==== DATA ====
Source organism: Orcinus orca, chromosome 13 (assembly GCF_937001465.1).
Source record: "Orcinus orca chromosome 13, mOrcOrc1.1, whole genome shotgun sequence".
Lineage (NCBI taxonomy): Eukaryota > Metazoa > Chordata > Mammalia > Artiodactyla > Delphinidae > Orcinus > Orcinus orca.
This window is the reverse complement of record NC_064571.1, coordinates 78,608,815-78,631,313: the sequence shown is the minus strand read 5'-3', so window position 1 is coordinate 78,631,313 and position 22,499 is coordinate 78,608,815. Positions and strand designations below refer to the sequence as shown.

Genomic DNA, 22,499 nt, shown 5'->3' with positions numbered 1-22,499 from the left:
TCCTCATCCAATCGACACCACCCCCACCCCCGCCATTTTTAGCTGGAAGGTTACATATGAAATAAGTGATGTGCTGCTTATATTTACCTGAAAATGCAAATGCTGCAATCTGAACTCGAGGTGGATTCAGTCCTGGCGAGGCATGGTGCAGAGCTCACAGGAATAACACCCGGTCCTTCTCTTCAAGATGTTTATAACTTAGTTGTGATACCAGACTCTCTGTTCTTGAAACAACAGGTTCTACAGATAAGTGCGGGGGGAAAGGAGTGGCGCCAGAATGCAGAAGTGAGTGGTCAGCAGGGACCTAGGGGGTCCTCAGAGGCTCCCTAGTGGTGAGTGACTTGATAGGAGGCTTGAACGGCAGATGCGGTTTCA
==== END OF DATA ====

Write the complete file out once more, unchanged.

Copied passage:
Source organism: Orcinus orca, chromosome 13 (assembly GCF_937001465.1).
Source record: "Orcinus orca chromosome 13, mOrcOrc1.1, whole genome shotgun sequence".
Lineage (NCBI taxonomy): Eukaryota > Metazoa > Chordata > Mammalia > Artiodactyla > Delphinidae > Orcinus > Orcinus orca.
This window is the reverse complement of record NC_064571.1, coordinates 78,608,815-78,631,313: the sequence shown is the minus strand read 5'-3', so window position 1 is coordinate 78,631,313 and position 22,499 is coordinate 78,608,815. Positions and strand designations below refer to the sequence as shown.

Genomic DNA, 22,499 nt, shown 5'->3' with positions numbered 1-22,499 from the left:
TCCTCATCCAATCGACACCACCCCCACCCCCGCCATTTTTAGCTGGAAGGTTACATATGAAATAAGTGATGTGCTGCTTATATTTACCTGAAAATGCAAATGCTGCAATCTGAACTCGAGGTGGATTCAGTCCTGGCGAGGCATGGTGCAGAGCTCACAGGAATAACACCCGGTCCTTCTCTTCAAGATGTTTATAACTTAGTTGTGATACCAGACTCTCTGTTCTTGAAACAACAGGTTCTACAGATAAGTGCGGGGGGAAAGGAGTGGCGCCAGAATGCAGAAGTGAGTGGTCAGCAGGGACCTAGGGGGTCCTCAGAGGCTCCCTAGTGGTGAGTGACTTGATAGGAGGCTTGAACGGCAGATGCGGTTTCA